Testing For The Latest Linux Kernel Power Regression
Written by Michael Larabel in Software on 29 August 2014. Page 5 of 5. 11 Comments

The third and final system used for this quick kernel power testing was an ASUS Zenbook with a Haswell Core i7 4558U processor sporting Intel Iris Graphics 5100. This system is actually the main system I use for production purposes and was connected to a 2560 x 1440 display while running Ubuntu 14.04 LTS. With this being my main system, I only tested it against the Linux 3.15 and 3.16.1 kernels (with choosing Linux 3.16.1 vanilla since that's what I've been running on it).

When running Tesseract between Linux 3.15 and 3.16 the power consumption is up by about two Watts. I also tested this system when forcing frame-buffer compression and then on the same kernel it dropped by about a half-Watt.

The Tesseract performance creeps lower on the newer kernel...

Next up was the LAME MP3 encoding test and here the average power consumption with the Linux 3.16 kernel was slightly higher than on the Linux 3.15 kernel but it amounted to just over a one Watt difference. Intel frame-buffer compression had no big impact here.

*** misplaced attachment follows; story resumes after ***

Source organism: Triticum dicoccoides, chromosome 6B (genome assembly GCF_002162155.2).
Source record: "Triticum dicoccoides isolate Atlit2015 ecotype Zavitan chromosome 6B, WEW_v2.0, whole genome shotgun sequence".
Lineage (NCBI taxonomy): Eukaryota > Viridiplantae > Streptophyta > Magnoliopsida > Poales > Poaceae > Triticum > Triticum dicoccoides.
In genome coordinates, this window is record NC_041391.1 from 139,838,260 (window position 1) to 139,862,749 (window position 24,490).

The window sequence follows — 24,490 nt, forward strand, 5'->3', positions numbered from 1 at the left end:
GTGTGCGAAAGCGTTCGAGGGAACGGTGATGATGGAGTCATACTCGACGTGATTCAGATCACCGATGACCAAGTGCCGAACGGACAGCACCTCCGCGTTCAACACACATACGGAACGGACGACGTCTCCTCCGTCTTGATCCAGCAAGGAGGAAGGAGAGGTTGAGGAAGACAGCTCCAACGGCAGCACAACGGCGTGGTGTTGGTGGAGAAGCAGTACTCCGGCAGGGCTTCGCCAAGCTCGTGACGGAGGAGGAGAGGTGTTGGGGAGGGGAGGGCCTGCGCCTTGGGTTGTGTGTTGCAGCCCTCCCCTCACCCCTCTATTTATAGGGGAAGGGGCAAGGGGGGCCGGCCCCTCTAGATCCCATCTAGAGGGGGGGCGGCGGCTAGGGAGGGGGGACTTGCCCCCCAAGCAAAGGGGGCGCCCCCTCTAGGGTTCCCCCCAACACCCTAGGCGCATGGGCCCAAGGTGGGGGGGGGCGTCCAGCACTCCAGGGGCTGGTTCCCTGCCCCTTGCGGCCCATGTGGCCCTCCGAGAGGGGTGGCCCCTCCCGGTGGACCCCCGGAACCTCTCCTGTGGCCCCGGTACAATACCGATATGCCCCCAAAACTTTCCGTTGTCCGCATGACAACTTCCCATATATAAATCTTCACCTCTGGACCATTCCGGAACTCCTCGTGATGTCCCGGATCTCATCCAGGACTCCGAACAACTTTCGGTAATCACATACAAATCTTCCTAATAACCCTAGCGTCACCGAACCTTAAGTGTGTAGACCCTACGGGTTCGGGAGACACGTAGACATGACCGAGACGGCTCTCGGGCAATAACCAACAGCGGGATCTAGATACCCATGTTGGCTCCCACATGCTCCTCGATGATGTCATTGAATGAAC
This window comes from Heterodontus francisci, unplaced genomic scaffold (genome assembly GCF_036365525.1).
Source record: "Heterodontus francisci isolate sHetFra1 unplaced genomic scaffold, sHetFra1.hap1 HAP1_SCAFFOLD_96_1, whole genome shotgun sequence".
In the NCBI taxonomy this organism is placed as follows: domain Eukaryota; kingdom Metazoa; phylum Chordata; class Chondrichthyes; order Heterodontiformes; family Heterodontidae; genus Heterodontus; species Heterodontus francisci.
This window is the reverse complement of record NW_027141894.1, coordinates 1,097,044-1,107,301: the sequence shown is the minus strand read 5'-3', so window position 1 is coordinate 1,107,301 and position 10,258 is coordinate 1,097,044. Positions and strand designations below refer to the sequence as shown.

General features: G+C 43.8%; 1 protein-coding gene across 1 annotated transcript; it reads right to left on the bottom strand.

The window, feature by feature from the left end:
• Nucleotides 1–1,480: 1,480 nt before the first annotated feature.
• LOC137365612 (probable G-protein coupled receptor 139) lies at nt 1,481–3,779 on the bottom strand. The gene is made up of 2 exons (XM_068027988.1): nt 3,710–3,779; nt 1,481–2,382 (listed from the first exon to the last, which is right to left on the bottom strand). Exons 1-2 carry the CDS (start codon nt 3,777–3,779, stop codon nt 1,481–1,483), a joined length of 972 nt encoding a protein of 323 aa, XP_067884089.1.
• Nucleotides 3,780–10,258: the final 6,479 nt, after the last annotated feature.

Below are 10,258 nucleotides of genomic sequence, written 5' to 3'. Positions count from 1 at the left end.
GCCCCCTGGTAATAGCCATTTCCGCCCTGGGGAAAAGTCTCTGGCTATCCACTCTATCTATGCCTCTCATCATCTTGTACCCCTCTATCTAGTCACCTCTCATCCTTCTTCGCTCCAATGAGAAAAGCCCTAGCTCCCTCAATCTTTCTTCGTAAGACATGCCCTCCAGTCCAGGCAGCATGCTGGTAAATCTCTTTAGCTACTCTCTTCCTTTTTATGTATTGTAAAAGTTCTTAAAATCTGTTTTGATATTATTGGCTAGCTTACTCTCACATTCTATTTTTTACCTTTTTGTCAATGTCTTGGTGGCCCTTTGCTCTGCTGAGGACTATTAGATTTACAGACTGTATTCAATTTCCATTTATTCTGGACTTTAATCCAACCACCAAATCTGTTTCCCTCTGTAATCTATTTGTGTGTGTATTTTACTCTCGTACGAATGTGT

The one Watt difference might not be attributed to CPU scheduler differences with the Linux 3.16 kernel with no apparent performance changes.

This investigation is still ongoing so there isn't much more to add right now... Long story short from these first three systems tested, there is a power consumption difference between Linux 3.15 and 3.16 commonly exposed by running the LAME MP3 encoding program via the Phoronix Test Suite. For one system this power increase came with improved performance while on the other two there were no major differences.

On the matter of Intel driver and frame-buffer compression, I haven't found any hugely different results at this time.

My tests are still ongoing so keep checking back on Phoronix in the days ahead as I find the time to test out more systems and investigate further.

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Michael Larabel is the principal author of Phoronix.com and founded the site in 2004 with a focus on enriching the Linux hardware experience. Michael has written more than 20,000 articles covering the state of Linux hardware support, Linux performance, graphics drivers, and other topics. Michael is also the lead developer of the Phoronix Test Suite, Phoromatic, and OpenBenchmarking.org automated benchmarking software. He can be followed via Twitter or contacted via MichaelLarabel.com.

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